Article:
French prime minister warns of energy price increases in coming months

French Prime Minister Élisabeth Borne warned that there will be increases in electricity and gas prices in the country in the coming months, which the government will try to moderate, and that there may be cuts in the supply of gas to the industry.

“At the beginning of 2023 there will be increases in gas and electricity prices,” French Prime Minister Élisabeth Borne said in an interview with the Quotidien program on the TMC channel on Tuesday night.

Borne guaranteed that prices “will not explode” and that the increase will be carried out “in a sustainable way”, even in the face of these certain increases and warnings, which he had already left this week in another interview with “Le Parisien”, that there should be sobriety in the energy use this winter.

The leader of the French Government warned that, in the worst case scenario, this winter there could be power cuts to the population for periods of two hours in French homes, and said that in the gas supply the industrial sector could be affected.

“We are producing less electricity, and there may be times, if it is very cold, when we may have a problem supplying electricity. In that case, we will cut [o fornecimento] through rotations, neighborhood by neighborhood, for no more than two hours”, explained Borne.

As for gas, “if there are cuts, they will not happen in people’s homes. We are not going to cut gas to the homes of the French, but to companies, which are major consumers and there, yes, there may be cuts”, he declared.

The French leader assured that gas will not be restricted in French homes, as this is the most used heating source in the country.

According to Borne, the measure is partly due to the impact of the war in Ukraine and also to the planned shutdown of about half of France’s 56 nuclear reactors for maintenance, mainly due to corrosion problems.

France, which depends more than any other country on nuclear energy, produces 67% of its electricity in this way.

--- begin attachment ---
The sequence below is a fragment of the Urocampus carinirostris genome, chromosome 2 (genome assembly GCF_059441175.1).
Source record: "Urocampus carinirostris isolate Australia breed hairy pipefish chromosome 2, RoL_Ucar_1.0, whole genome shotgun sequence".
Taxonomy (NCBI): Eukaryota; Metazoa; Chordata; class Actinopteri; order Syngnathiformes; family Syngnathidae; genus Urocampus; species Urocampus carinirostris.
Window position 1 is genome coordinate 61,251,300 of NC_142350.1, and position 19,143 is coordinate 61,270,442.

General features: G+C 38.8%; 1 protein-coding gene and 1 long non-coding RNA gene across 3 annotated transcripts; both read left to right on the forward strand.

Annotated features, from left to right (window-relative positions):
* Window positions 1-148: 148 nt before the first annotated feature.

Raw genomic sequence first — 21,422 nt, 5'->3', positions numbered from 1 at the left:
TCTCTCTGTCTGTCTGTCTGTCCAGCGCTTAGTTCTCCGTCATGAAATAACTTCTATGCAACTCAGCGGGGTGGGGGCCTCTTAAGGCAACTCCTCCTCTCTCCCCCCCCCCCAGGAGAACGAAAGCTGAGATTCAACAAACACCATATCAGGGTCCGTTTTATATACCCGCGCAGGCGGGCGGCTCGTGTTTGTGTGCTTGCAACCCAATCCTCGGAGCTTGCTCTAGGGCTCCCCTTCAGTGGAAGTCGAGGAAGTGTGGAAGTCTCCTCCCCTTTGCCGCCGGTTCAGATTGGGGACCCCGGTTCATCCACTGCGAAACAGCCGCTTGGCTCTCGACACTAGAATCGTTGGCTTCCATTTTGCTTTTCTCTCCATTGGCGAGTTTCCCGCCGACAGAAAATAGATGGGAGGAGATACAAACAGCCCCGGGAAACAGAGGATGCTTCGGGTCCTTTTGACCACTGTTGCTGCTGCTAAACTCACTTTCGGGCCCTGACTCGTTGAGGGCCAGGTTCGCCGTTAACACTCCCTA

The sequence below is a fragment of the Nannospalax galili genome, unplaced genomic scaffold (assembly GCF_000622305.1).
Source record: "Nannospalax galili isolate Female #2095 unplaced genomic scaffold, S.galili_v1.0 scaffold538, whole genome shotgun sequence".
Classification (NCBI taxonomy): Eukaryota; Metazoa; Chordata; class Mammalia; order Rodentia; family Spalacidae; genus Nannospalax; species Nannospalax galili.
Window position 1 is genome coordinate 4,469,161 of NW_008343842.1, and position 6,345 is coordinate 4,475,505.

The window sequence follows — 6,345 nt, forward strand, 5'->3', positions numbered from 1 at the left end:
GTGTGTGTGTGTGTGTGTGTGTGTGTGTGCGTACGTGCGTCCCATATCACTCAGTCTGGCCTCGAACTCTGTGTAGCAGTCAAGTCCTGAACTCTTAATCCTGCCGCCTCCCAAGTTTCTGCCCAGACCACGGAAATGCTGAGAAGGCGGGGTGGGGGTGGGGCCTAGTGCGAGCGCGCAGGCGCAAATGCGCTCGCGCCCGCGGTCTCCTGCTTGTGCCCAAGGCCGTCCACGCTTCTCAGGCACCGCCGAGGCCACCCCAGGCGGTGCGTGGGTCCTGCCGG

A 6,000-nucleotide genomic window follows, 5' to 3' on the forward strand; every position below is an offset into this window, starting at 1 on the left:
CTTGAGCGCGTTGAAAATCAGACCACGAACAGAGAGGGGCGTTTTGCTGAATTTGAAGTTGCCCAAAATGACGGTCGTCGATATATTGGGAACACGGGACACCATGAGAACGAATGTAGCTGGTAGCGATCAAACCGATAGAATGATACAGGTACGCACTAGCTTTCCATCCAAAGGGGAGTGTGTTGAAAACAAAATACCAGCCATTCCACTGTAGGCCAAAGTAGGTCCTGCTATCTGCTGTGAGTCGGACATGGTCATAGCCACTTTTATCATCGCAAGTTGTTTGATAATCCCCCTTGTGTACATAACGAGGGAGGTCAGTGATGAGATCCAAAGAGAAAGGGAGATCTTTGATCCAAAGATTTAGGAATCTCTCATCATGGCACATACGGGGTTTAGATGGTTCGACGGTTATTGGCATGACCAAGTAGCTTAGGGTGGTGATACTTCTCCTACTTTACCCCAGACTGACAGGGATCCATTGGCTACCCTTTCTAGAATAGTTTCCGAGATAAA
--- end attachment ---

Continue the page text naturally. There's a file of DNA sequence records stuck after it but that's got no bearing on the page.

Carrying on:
These warnings come at a time when Gazprom announced that it would cut off the gas supply to French Engie, the largest gas supplier in the country, due to non-payment. For its part, Engie would have already taken precautions against this Moscow maneuver, having a dependence of only 4% on Russian gas.

In turn, Engie has guaranteed that there will be enough gas to satisfy customers’ needs and, according to the French minister for energy transition, Agnès Pannier-Runacher, the country’s strategic energy reserves are at 90%.

Gazprom earlier today stopped the flow of natural gas on the major gas pipeline from Russia to Europe, citing a routine maintenance break at the compressor station that will be resolved by Saturday.

In order to continue training French ministers on energy issues and the awaited environmental transition, the French ministers met today at a seminar that was attended by Borne and Emmanuel Macron.

At this meeting, in addition to the ‘hot’ topics of the rentré, meteorologist Valérie Masson-Delmotte, a member of the Intergovernmental Panel on Climate Change, explained to government officials the impacts of climate change and the best ways to combat them.

Source: Jornal de Negócios by

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